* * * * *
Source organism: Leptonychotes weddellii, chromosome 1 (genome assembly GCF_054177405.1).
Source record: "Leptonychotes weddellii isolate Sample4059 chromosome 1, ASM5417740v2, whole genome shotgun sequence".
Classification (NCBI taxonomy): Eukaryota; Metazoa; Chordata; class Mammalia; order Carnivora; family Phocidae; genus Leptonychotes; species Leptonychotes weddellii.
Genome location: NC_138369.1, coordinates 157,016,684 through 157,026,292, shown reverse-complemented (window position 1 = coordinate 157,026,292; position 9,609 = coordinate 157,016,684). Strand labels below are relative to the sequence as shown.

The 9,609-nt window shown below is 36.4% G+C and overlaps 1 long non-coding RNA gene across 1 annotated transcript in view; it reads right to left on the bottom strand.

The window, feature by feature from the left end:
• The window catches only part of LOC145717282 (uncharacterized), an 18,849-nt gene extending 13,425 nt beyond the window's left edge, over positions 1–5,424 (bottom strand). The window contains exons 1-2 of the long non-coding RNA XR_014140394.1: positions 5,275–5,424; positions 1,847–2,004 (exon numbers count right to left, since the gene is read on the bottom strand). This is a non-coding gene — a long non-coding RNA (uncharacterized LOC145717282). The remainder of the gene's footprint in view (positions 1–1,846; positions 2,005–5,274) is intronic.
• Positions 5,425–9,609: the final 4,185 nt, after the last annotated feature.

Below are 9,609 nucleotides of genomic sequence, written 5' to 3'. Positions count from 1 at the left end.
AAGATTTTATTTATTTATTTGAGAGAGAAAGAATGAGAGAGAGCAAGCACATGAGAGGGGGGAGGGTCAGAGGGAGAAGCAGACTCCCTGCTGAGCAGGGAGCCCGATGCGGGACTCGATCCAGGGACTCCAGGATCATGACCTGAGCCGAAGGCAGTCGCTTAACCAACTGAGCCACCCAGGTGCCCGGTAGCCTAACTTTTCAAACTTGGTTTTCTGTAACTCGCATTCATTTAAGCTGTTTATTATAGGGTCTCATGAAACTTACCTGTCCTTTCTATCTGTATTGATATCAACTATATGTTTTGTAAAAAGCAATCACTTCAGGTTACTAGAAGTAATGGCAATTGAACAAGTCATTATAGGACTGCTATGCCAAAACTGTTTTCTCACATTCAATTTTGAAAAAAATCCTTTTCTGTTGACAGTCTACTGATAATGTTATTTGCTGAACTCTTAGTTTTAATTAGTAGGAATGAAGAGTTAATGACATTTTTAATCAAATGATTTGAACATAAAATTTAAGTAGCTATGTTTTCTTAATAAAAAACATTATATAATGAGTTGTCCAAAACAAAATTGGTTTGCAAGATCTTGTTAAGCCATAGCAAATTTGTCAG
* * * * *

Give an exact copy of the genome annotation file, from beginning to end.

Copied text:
Source organism: Leptonychotes weddellii, chromosome 1 (genome assembly GCF_054177405.1).
Source record: "Leptonychotes weddellii isolate Sample4059 chromosome 1, ASM5417740v2, whole genome shotgun sequence".
Classification (NCBI taxonomy): Eukaryota; Metazoa; Chordata; class Mammalia; order Carnivora; family Phocidae; genus Leptonychotes; species Leptonychotes weddellii.
Genome location: NC_138369.1, coordinates 157,016,684 through 157,026,292, shown reverse-complemented (window position 1 = coordinate 157,026,292; position 9,609 = coordinate 157,016,684). Strand labels below are relative to the sequence as shown.

The 9,609-nt window shown below is 36.4% G+C and overlaps 1 long non-coding RNA gene across 1 annotated transcript in view; it reads right to left on the bottom strand.

The window, feature by feature from the left end:
• The window catches only part of LOC145717282 (uncharacterized), an 18,849-nt gene extending 13,425 nt beyond the window's left edge, over positions 1–5,424 (bottom strand). The window contains exons 1-2 of the long non-coding RNA XR_014140394.1: positions 5,275–5,424; positions 1,847–2,004 (exon numbers count right to left, since the gene is read on the bottom strand). This is a non-coding gene — a long non-coding RNA (uncharacterized LOC145717282). The remainder of the gene's footprint in view (positions 1–1,846; positions 2,005–5,274) is intronic.
• Positions 5,425–9,609: the final 4,185 nt, after the last annotated feature.

Below are 9,609 nucleotides of genomic sequence, written 5' to 3'. Positions count from 1 at the left end.
AAGATTTTATTTATTTATTTGAGAGAGAAAGAATGAGAGAGAGCAAGCACATGAGAGGGGGGAGGGTCAGAGGGAGAAGCAGACTCCCTGCTGAGCAGGGAGCCCGATGCGGGACTCGATCCAGGGACTCCAGGATCATGACCTGAGCCGAAGGCAGTCGCTTAACCAACTGAGCCACCCAGGTGCCCGGTAGCCTAACTTTTCAAACTTGGTTTTCTGTAACTCGCATTCATTTAAGCTGTTTATTATAGGGTCTCATGAAACTTACCTGTCCTTTCTATCTGTATTGATATCAACTATATGTTTTGTAAAAAGCAATCACTTCAGGTTACTAGAAGTAATGGCAATTGAACAAGTCATTATAGGACTGCTATGCCAAAACTGTTTTCTCACATTCAATTTTGAAAAAAATCCTTTTCTGTTGACAGTCTACTGATAATGTTATTTGCTGAACTCTTAGTTTTAATTAGTAGGAATGAAGAGTTAATGACATTTTTAATCAAATGATTTGAACATAAAATTTAAGTAGCTATGTTTTCTTAATAAAAAACATTATATAATGAGTTGTCCAAAACAAAATTGGTTTGCAAGATCTTGTTAAGCCATAGCAAATTTGTCAG